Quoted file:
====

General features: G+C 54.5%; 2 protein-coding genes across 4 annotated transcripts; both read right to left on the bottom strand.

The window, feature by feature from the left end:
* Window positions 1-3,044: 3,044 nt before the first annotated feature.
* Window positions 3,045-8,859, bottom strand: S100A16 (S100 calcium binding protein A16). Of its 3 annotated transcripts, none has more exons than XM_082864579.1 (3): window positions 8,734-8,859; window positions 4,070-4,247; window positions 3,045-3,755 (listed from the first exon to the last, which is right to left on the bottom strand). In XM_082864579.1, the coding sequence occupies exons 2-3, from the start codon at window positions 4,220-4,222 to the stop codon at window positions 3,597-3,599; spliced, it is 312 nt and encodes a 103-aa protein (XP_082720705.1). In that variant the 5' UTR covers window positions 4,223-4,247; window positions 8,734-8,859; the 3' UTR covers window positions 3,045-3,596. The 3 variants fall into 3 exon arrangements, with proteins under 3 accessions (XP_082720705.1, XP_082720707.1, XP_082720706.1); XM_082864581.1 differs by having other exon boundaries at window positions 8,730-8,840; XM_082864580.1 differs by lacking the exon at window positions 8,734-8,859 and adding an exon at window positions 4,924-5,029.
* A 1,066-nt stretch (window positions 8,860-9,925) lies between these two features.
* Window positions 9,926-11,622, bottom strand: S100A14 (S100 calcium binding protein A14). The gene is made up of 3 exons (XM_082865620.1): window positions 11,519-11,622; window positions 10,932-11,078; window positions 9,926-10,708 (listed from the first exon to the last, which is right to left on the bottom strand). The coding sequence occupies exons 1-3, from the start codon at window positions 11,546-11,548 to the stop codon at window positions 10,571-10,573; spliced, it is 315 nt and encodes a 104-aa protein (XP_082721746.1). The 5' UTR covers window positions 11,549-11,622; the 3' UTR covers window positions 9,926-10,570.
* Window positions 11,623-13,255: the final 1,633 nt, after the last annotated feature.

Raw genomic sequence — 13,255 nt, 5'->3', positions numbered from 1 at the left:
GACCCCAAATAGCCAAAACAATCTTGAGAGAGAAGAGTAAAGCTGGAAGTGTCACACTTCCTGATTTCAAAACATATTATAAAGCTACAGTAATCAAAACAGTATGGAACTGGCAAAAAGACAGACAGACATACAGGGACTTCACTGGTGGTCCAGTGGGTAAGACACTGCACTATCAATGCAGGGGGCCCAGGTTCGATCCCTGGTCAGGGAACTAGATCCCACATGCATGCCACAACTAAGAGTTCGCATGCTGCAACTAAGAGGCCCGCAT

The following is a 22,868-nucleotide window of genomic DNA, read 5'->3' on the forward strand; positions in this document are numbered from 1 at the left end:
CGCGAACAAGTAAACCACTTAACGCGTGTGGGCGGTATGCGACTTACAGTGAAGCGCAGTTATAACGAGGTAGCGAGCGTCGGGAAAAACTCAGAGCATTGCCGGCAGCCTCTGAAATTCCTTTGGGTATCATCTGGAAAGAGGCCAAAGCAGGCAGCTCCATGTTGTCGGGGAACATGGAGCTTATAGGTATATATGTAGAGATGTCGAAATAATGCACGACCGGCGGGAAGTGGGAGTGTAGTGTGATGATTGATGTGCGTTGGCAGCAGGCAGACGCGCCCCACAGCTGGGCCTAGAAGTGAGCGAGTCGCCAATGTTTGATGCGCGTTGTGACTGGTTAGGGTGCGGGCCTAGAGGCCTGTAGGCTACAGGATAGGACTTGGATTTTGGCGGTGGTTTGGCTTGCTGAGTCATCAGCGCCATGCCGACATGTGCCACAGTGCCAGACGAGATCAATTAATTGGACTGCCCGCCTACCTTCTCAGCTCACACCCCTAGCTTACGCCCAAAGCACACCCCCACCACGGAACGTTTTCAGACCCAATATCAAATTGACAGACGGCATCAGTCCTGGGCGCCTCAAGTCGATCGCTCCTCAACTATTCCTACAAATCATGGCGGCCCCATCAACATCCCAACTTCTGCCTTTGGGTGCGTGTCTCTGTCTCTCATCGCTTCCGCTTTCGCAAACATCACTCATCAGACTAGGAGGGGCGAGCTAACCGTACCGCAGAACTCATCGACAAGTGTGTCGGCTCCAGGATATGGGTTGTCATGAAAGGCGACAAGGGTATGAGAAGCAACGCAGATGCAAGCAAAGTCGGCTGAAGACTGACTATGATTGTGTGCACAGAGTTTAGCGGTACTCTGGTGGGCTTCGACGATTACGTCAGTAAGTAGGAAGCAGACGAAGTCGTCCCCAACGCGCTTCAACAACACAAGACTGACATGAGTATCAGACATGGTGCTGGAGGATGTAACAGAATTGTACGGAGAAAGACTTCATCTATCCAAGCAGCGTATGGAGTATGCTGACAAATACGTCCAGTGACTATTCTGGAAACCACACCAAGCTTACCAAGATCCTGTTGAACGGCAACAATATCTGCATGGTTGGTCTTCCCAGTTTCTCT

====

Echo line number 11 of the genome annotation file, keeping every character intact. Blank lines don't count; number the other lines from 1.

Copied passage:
CGCGAACAAGTAAACCACTTAACGCGTGTGGGCGGTATGCGACTTACAGTGAAGCGCAGTTATAACGAGGTAGCGAGCGTCGGGAAAAACTCAGAGCATTGCCGGCAGCCTCTGAAATTCCTTTGGGTATCATCTGGAAAGAGGCCAAAGCAGGCAGCTCCATGTTGTCGGGGAACATGGAGCTTATAGGTATATATGTAGAGATGTCGAAATAATGCACGACCGGCGGGAAGTGGGAGTGTAGTGTGATGATTGATGTGCGTTGGCAGCAGGCAGACGCGCCCCACAGCTGGGCCTAGAAGTGAGCGAGTCGCCAATGTTTGATGCGCGTTGTGACTGGTTAGGGTGCGGGCCTAGAGGCCTGTAGGCTACAGGATAGGACTTGGATTTTGGCGGTGGTTTGGCTTGCTGAGTCATCAGCGCCATGCCGACATGTGCCACAGTGCCAGACGAGATCAATTAATTGGACTGCCCGCCTACCTTCTCAGCTCACACCCCTAGCTTACGCCCAAAGCACACCCCCACCACGGAACGTTTTCAGACCCAATATCAAATTGACAGACGGCATCAGTCCTGGGCGCCTCAAGTCGATCGCTCCTCAACTATTCCTACAAATCATGGCGGCCCCATCAACATCCCAACTTCTGCCTTTGGGTGCGTGTCTCTGTCTCTCATCGCTTCCGCTTTCGCAAACATCACTCATCAGACTAGGAGGGGCGAGCTAACCGTACCGCAGAACTCATCGACAAGTGTGTCGGCTCCAGGATATGGGTTGTCATGAAAGGCGACAAGGGTATGAGAAGCAACGCAGATGCAAGCAAAGTCGGCTGAAGACTGACTATGATTGTGTGCACAGAGTTTAGCGGTACTCTGGTGGGCTTCGACGATTACGTCAGTAAGTAGGAAGCAGACGAAGTCGTCCCCAACGCGCTTCAACAACACAAGACTGACATGAGTATCAGACATGGTGCTGGAGGATGTAACAGAATTGTACGGAGAAAGACTTCATCTATCCAAGCAGCGTATGGAGTATGCTGACAAATACGTCCAGTGACTATTCTGGAAACCACACCAAGCTTACCAAGATCCTGTTGAACGGCAACAATATCTGCATGGTTGGTCTTCCCAGTTTCTCT